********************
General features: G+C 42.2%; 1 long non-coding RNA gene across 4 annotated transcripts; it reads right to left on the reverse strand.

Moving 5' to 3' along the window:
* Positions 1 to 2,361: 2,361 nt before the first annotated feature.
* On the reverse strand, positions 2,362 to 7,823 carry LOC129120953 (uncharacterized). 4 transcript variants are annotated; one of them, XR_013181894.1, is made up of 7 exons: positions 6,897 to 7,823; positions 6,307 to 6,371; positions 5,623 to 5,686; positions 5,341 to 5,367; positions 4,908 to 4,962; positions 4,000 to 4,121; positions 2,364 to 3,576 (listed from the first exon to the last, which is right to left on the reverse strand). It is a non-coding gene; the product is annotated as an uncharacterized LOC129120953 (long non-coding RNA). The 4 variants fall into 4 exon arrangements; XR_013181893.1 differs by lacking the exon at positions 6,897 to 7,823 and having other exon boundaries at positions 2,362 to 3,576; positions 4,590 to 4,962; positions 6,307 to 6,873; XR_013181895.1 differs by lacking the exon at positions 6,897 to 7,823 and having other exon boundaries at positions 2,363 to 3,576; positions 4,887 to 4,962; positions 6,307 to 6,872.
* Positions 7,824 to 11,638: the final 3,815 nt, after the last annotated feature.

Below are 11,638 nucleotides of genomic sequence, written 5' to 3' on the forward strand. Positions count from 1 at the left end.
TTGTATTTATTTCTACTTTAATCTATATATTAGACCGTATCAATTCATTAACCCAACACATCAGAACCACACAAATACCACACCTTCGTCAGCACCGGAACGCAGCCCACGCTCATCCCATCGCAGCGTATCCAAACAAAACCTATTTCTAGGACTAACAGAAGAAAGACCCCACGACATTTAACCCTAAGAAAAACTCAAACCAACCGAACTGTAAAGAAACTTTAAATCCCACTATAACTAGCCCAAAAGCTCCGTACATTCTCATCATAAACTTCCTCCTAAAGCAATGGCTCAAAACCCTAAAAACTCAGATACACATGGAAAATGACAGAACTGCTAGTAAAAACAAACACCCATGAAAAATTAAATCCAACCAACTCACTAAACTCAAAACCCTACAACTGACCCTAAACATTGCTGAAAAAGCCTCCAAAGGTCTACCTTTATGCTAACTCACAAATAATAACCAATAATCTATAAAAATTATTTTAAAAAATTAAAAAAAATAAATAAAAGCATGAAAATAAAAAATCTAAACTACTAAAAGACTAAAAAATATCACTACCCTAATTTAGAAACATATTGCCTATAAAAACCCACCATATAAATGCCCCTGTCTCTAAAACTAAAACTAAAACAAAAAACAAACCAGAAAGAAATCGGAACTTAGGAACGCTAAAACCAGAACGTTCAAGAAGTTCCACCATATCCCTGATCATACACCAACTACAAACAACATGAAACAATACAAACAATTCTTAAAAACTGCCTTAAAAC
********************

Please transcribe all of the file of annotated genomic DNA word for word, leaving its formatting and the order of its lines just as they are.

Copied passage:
General features: G+C 42.2%; 1 long non-coding RNA gene across 4 annotated transcripts; it reads right to left on the reverse strand.

Moving 5' to 3' along the window:
* Positions 1 to 2,361: 2,361 nt before the first annotated feature.
* On the reverse strand, positions 2,362 to 7,823 carry LOC129120953 (uncharacterized). 4 transcript variants are annotated; one of them, XR_013181894.1, is made up of 7 exons: positions 6,897 to 7,823; positions 6,307 to 6,371; positions 5,623 to 5,686; positions 5,341 to 5,367; positions 4,908 to 4,962; positions 4,000 to 4,121; positions 2,364 to 3,576 (listed from the first exon to the last, which is right to left on the reverse strand). It is a non-coding gene; the product is annotated as an uncharacterized LOC129120953 (long non-coding RNA). The 4 variants fall into 4 exon arrangements; XR_013181893.1 differs by lacking the exon at positions 6,897 to 7,823 and having other exon boundaries at positions 2,362 to 3,576; positions 4,590 to 4,962; positions 6,307 to 6,873; XR_013181895.1 differs by lacking the exon at positions 6,897 to 7,823 and having other exon boundaries at positions 2,363 to 3,576; positions 4,887 to 4,962; positions 6,307 to 6,872.
* Positions 7,824 to 11,638: the final 3,815 nt, after the last annotated feature.

Below are 11,638 nucleotides of genomic sequence, written 5' to 3' on the forward strand. Positions count from 1 at the left end.
TTGTATTTATTTCTACTTTAATCTATATATTAGACCGTATCAATTCATTAACCCAACACATCAGAACCACACAAATACCACACCTTCGTCAGCACCGGAACGCAGCCCACGCTCATCCCATCGCAGCGTATCCAAACAAAACCTATTTCTAGGACTAACAGAAGAAAGACCCCACGACATTTAACCCTAAGAAAAACTCAAACCAACCGAACTGTAAAGAAACTTTAAATCCCACTATAACTAGCCCAAAAGCTCCGTACATTCTCATCATAAACTTCCTCCTAAAGCAATGGCTCAAAACCCTAAAAACTCAGATACACATGGAAAATGACAGAACTGCTAGTAAAAACAAACACCCATGAAAAATTAAATCCAACCAACTCACTAAACTCAAAACCCTACAACTGACCCTAAACATTGCTGAAAAAGCCTCCAAAGGTCTACCTTTATGCTAACTCACAAATAATAACCAATAATCTATAAAAATTATTTTAAAAAATTAAAAAAAATAAATAAAAGCATGAAAATAAAAAATCTAAACTACTAAAAGACTAAAAAATATCACTACCCTAATTTAGAAACATATTGCCTATAAAAACCCACCATATAAATGCCCCTGTCTCTAAAACTAAAACTAAAACAAAAAACAAACCAGAAAGAAATCGGAACTTAGGAACGCTAAAACCAGAACGTTCAAGAAGTTCCACCATATCCCTGATCATACACCAACTACAAACAACATGAAACAATACAAACAATTCTTAAAAACTGCCTTAAAAC